PowerShell Pipeline

Managing Services, Part 2: Working with Service States

Here's how to easily turn on and off services in PowerShell.

While querying services is nice to do in order to see what is happening with a service, sometimes we need to do something more such as starting the services or modifying the start mode of the service to manual from automatic.

Starting and Stopping a Service
Starting and stopping a service can be done as simply as calling Stop-Service and Start-Service. We can also restart a service with ... you guess it, Restart-Service. 

We can supply the name of the service with the cmdlet to perform the action that we want to have happen.

Stop-Service -Name BITS -Verbose 
[Click on image for larger view.]  Figure 1. Stopping a service using Stop-Service.

Another option is to pass a collection of services from Get-Service over to Stop/Start-Service and it will process each service and perform the stopping or starting of each service. In this case, I am looking for services which start with the letter "s" and then I will pass that to Stop-Service. However, in this case I won't actually be stopping them as I will be using –WhatIf to just simulate the stopping of the services.

Get-Service -Name s* | 
Stop-Service -WhatIf
[Click on image for larger view.]  Figure 2. Simulated stopping of all services that start with "s."

If you are attempting to stop a service that has dependents, it will fail unless you use the –force parameter.

[Click on image for larger view.]  Figure 3. Stopping a servce that has dependents.

Starting a service is just as simple as stopping one.

Start-Service -Name BITS -Verbose
[Click on image for larger view.]  Figure 4. Starting a service up.

If you wanted to see the resulting object from using these cmdlets, you can use the –PassThru parameter to display the object after performing the action.

Using the *-Service cmdlets are not the only approach that I have to starting and stopping the services. I can also take advantage of the available methods under the Win32_Service class objects to perform the same type of actions.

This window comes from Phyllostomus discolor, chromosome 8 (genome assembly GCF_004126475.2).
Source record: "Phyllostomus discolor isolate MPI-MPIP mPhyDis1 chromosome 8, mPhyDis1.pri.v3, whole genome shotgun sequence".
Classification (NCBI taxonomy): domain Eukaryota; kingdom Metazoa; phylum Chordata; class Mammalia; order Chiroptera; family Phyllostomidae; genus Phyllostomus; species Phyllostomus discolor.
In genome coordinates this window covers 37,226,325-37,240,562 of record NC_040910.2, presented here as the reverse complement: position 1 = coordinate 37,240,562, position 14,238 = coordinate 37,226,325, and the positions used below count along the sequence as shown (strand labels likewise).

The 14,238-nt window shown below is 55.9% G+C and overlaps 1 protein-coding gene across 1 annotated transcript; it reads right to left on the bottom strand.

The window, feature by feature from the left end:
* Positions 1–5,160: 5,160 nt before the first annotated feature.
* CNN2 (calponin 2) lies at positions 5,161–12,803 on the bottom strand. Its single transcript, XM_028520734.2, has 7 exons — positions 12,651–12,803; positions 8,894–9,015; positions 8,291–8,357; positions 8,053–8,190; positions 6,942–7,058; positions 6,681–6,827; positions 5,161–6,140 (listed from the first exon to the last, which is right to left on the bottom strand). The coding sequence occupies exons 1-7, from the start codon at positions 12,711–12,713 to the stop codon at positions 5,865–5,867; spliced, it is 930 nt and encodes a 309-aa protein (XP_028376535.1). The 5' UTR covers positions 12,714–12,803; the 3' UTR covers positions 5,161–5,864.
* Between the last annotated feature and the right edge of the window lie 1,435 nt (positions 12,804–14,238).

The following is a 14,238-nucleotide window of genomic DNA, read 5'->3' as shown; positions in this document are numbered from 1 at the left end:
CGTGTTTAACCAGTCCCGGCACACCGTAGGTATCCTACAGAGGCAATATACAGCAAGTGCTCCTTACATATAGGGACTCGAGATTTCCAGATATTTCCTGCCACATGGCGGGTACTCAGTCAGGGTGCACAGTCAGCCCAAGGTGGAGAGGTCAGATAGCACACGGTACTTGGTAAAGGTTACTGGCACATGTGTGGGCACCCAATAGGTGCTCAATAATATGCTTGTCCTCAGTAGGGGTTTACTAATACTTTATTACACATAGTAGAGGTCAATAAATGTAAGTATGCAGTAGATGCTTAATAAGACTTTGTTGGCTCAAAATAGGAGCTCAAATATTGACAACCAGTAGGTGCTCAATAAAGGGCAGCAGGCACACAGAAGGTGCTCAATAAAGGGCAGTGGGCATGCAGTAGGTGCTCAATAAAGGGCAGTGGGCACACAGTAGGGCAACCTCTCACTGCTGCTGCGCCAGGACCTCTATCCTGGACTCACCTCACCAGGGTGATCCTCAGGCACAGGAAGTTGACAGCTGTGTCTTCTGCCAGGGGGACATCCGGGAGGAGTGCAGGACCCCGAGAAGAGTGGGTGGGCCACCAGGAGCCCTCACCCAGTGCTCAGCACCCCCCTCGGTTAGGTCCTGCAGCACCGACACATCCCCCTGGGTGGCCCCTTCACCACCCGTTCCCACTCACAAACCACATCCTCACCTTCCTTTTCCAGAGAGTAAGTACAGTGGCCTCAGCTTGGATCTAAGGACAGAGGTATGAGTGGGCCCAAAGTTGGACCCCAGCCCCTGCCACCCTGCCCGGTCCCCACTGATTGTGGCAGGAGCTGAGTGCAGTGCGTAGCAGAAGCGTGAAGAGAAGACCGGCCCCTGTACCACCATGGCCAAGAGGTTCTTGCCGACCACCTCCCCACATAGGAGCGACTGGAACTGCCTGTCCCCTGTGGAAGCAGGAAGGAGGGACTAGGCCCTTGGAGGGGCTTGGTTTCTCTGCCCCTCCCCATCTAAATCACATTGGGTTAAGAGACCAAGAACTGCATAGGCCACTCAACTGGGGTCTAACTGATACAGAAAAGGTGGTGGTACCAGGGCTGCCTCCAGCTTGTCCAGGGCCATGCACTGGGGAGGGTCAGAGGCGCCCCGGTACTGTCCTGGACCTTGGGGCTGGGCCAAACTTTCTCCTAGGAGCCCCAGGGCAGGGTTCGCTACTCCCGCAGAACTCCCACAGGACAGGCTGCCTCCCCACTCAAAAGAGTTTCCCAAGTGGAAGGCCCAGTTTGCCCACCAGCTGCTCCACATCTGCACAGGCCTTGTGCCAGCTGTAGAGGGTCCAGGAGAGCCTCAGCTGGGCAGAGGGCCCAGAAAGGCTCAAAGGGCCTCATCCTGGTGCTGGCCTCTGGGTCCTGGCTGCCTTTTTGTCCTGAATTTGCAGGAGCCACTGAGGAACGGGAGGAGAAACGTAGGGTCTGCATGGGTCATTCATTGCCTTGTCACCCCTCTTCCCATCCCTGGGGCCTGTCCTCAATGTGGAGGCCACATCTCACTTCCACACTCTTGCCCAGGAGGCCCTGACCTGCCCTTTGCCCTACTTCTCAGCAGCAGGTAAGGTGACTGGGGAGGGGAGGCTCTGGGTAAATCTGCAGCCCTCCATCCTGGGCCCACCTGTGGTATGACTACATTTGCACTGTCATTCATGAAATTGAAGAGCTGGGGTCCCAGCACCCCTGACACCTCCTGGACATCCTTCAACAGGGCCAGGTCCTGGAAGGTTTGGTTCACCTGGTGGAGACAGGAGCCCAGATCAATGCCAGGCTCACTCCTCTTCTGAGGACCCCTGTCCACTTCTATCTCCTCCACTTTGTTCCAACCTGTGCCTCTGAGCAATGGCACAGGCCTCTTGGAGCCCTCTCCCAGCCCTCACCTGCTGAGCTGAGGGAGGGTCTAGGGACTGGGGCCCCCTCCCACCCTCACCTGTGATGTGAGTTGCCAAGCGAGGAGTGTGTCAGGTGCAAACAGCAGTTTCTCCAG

I can use Get-CIMInstance and Invoke-CIMMethod to start and stop these services. In this case, I am looking to start the stopped services which should actually be running. I do this by getting all services that should be running and the pipe the objects into Invoke-CIMMethod cmdlet and using the StartService method.

Get-CimInstance -ClassName Win32_Service  -Filter "StartMode='Auto'  And State='Stopped'" |
Invoke-CimMethod -MethodName StartService  
[Click on image for larger view.]  Figure 5. Starting up stopped services set to Auto.

The return value of 0 means that the attempt to start the service has succeeded and no issues were encountered. This doesn't mean that the service is actually running, just that the attempt to start it was successful. You would need to rerun the code to ensure that all services are actually running.

Remote services can be handled the same way using either of these approaches, but some care needs to happen in order to ensure that this works correctly. You might have noticed that Stop/Start/Restart-Service doesn't have a Computername parameter whereas Get-WMIObject does have a Computername parameter which makes it easier to manipulate the service state. We can get around this by using the –InputObject parameter of each of the *-Service cmdlets.

The trick here is to first get the service (or services) using Get-Service and then you can either pipe that right into your cmdlet of choice or save the objects to a variable and then use the –InputObject parameter to manipulate the services on the remote system.

# Stopping remote services 
Get-Service HTTP -DependentServices -ComputerName Boe-PC |
Stop-Service -Force -Verbose
# Starting remote services 
$Service = Get-Service HTTP -DependentServices -ComputerName Boe-PC
Start-Service -InputObject $Service -Verbose

Pretty simple, right?

Changing the Start Mode of a Service